Clach an Tiompain

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Clach an Tiompain
(The Eagle Stone)
Eagle Stone - geograph.org.uk - 8563.jpg
Clach an Tiompain, Strathpeffer
Material Blue gneiss
Size 32 inches (81 cm)
Classification Class I incised stone
Symbols Horseshoe
Eagle
Created 500-700AD
Present location Strathpeffer, Easter Ross
grid ref NH48455852 [1]Coordinates: 57°35′29″N 4°32′8″W / 57.59139°N 4.53556°W / 57.59139; -4.53556

The Clach an Tiompain (in English, the "Sounding Stone") or The Eagle Stone is a small Class I Pictish stone[1] located on a hill on the northern outskirts of Strathpeffer in Easter Ross, Scotland.

Description[edit]

The stone is made of blue gneiss and is 32 inches (81 cm) high, 24 inches (61 cm) wide, and 10 inches (25 cm) thick.[1] Carved on the southeast side are two images, a horse shoe-like arc symbol above an eagle.

History[edit]

The stone was originally located further down the hill, towards Dingwall, but was moved to its current site in 1411.[2] One old tradition is that the stone marks the site of a Scottish clan battle that took place in 1411 between the Clan Munro and a branch of the Clan MacDonald, and that the stone commemorates a Munro victory as it is marked with their symbol, an eagle.[3]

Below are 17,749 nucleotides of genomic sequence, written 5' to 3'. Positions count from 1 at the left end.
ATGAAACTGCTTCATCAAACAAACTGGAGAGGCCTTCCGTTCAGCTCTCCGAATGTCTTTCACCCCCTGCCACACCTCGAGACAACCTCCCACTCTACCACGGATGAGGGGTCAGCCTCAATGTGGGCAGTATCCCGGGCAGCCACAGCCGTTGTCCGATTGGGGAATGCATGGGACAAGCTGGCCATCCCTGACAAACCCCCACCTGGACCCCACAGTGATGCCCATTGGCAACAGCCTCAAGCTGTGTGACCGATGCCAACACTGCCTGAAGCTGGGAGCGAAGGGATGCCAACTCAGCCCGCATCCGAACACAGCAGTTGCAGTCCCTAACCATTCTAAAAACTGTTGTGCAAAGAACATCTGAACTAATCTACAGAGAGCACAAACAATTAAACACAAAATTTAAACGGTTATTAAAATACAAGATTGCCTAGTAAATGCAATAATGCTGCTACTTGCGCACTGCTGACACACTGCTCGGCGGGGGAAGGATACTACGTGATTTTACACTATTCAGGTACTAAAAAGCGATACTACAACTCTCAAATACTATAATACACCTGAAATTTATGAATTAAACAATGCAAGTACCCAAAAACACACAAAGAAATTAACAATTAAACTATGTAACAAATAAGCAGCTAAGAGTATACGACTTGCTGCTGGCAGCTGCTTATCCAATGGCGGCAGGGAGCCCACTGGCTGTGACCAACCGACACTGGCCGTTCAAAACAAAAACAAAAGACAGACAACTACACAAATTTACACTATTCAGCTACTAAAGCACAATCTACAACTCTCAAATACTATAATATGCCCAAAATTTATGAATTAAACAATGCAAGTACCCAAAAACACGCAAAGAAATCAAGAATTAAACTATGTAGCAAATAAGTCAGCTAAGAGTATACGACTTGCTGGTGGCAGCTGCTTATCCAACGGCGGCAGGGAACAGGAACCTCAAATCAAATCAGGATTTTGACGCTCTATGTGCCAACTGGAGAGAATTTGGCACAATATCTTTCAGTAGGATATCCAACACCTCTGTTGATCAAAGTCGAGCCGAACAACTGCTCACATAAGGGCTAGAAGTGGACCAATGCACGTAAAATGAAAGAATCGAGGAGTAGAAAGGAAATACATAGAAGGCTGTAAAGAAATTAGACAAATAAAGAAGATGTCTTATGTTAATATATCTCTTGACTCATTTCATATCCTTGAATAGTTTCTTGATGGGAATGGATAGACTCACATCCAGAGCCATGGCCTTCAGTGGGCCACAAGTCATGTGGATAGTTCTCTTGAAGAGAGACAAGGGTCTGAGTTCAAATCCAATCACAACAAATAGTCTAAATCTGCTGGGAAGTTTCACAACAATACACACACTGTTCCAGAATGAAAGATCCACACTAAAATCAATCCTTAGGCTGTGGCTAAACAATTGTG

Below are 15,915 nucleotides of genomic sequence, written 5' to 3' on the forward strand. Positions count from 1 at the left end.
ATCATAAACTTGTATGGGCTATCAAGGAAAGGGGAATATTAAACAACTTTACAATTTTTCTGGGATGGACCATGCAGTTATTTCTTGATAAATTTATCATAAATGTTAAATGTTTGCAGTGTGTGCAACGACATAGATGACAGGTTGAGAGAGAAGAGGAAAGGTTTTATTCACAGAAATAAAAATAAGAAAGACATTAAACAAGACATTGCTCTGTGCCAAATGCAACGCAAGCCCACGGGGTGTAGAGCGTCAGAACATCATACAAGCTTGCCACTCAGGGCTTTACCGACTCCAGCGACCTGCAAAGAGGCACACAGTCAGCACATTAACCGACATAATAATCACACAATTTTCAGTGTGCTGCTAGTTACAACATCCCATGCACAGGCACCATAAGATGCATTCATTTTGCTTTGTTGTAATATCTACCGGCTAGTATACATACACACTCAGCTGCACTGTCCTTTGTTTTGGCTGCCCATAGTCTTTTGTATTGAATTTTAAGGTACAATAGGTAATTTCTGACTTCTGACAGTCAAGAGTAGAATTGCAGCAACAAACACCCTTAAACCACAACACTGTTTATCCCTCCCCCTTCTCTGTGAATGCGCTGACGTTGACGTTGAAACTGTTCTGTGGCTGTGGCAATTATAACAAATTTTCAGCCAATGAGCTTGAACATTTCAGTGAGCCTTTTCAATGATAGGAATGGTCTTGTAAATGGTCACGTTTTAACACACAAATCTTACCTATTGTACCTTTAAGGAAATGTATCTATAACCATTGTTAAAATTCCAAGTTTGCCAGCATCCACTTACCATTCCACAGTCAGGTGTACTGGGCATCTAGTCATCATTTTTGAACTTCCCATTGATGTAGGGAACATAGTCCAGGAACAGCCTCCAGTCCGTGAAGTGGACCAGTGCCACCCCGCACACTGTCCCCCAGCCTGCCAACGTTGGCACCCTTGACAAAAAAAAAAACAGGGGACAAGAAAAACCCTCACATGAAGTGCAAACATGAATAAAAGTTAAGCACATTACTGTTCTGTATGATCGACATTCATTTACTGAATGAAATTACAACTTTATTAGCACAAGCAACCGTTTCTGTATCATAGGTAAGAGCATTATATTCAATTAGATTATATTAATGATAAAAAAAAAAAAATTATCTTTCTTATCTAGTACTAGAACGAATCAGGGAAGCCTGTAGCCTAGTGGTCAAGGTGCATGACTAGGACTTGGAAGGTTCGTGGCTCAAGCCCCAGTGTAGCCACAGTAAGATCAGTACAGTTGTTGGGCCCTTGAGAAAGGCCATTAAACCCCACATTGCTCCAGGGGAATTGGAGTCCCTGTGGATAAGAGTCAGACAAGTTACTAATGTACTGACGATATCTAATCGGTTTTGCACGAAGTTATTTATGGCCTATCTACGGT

The stone is associated with the prophecies of the 16th century Brahan Seer (Scottish Gaelic: Coinneach Odhar). He predicted that if the stone fell three times, the surrounding valley would be flooded, and the stone used as an anchor.

It has since fallen twice, and is now set in concrete.

References[edit]

  1. ^ a b c Site Record for Strathpeffer, Clach An Tiompain, Strathpeffer, The Eaglestone, Royal Commission on the Ancient and Historical Monuments of Scotland . Has some nice pictures, including drawings of the images
  2. ^ Scott, Douglas, The Stones of the Pictish Peninsulas, (Hilton Trust, 2004).
  3. ^ Gracie, James. "the Munros". Published by Lang Syne Publishers Ltd, 1997, 2007. Chapter 2. Pages 18 - 19. ISBN 978-1-85217-080-6.